Shootings raise questions

By Observer editorial December 18, 2012 08:23 am

Shooting incidents like the one at the Clackamas Town Center in Oregon and at the grade school in Connecticut happen so often in our country they seem to blend into one another after awhile. They become a jumble of vague memories, indistinct after the shock of hearing about them wears off. 

The people directly affected never forget, but for most of us, the details, the number killed, names of the victims, identities of the shooters, fade away. We struggle to understand these things and we cannot. We brush them off and go on living, as we must. 

Now, though, these incidents are fresh and our revulsion runs deep. We’re especially saddened that they happened during the season that is supposed to be about peace on earth, goodwill toward men. 

At the Town Center, the mall’s Santa Claus dropped to the floor in fear for his life. The shooter killed two adults, wounded a teenage girl, and shot himself while Christmas music played over loudspeakers. These details make the crime all the more horrific.

Christmas will never be the same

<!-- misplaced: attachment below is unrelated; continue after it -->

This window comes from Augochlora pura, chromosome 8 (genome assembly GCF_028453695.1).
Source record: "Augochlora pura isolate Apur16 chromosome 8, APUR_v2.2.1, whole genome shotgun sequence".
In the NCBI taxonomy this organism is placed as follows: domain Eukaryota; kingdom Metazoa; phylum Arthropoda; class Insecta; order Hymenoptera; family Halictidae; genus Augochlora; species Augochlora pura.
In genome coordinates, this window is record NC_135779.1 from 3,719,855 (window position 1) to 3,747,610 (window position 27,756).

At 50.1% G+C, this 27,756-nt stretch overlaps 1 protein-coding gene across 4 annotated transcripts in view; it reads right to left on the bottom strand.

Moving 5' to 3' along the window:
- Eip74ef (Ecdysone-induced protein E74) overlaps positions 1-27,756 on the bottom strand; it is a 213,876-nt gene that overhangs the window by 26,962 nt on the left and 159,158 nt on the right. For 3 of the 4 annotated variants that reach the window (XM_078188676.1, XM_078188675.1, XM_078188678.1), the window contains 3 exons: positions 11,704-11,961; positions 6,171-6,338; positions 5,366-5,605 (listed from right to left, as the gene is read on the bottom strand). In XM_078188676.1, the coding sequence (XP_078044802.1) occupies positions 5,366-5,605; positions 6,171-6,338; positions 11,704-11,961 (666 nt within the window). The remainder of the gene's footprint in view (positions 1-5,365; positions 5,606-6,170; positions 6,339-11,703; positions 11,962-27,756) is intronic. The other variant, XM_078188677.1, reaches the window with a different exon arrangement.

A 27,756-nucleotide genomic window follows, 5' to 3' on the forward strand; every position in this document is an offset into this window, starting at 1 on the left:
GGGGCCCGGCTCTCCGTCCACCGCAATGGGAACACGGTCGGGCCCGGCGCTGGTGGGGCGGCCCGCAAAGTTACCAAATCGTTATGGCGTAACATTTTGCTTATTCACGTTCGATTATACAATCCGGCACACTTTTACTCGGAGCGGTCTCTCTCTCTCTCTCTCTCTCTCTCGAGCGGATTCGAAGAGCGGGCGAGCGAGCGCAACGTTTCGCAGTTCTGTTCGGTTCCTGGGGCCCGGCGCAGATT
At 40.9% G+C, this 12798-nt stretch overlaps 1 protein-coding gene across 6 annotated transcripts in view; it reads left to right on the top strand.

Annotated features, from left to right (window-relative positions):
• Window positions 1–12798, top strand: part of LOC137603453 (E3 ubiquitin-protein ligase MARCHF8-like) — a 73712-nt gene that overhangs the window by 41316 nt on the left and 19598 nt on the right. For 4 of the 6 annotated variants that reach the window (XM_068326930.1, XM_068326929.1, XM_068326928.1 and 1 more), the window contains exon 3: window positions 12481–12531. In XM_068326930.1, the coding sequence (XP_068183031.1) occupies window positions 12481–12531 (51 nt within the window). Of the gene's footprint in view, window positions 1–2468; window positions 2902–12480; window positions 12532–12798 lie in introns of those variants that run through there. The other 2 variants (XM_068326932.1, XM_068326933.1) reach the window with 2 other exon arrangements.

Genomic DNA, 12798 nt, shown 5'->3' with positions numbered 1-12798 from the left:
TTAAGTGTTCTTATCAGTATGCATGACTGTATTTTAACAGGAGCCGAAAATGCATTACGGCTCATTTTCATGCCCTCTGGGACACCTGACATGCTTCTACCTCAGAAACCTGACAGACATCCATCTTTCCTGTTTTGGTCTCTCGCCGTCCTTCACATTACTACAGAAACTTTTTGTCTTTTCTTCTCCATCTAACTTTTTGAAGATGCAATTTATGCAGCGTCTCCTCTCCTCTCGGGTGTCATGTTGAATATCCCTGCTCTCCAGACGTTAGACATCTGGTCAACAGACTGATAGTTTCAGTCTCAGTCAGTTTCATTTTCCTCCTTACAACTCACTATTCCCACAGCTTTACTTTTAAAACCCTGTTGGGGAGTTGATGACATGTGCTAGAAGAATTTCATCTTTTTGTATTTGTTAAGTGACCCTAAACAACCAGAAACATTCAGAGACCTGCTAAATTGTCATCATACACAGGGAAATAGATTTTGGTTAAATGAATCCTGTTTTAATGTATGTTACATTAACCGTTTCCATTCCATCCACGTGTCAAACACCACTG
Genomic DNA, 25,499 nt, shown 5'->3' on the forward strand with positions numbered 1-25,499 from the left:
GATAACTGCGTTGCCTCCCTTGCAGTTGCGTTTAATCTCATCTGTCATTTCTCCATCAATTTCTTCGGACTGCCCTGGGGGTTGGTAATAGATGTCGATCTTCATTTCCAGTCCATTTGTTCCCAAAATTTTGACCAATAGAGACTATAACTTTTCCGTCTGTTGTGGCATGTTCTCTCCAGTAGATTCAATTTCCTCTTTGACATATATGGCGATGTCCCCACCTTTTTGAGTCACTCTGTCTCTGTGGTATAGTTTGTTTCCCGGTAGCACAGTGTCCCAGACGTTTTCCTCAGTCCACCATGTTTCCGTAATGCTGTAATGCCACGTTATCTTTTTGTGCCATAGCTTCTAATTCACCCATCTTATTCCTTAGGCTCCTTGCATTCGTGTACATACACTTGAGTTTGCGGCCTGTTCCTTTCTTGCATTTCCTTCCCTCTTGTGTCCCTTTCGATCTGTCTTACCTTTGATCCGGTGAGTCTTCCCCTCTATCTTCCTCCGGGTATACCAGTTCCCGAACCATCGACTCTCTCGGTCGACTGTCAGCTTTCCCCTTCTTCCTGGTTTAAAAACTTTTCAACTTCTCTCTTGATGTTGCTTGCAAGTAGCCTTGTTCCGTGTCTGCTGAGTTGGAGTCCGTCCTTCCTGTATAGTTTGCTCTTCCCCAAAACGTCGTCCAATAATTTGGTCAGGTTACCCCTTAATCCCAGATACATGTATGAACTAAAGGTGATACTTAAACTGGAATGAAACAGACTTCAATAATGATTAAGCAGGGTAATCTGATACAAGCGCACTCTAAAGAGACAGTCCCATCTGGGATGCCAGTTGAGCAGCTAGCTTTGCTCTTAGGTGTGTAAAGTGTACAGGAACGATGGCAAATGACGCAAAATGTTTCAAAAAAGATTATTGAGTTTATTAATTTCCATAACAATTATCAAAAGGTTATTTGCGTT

For the families of the victims, the girl in the hospital fighting for her life, the thousands of holiday shoppers who experienced gut-wrenching fear, the emergency responders who helped stabilize the scene, Christmas will never be the same. This one will be short on comfort and joy, long on grief and sorrow. Each coming one will awaken painful memories.

The Connecticut massacre on Friday was far worse, claiming 27 lives  Most of the dead were children looking forward to their upcoming
Christmas vacation, and a visit from Santa Claus Dec. 25.

Communities can try and improve security at shopping malls and schools and other places where mass killings tend to take place, but truthfully, no one can predict where, or when, the next incident will happen. There are many guns in many hands, and some of the people who own them are twisted and full of hate. 

How do we fix that?

That’s a question too complex and difficult to answer now, though it must be answered someday. This Christmas, the best we can do is say a prayer for those who died, if we’re so inclined, or give them an extra compassionate thought if we’re not. Above all, we should count our own blessings.

Maybe we should try better to remember, too. We need to think and talk about it more. If we go on forgetting, the problem of mass killings will never go away.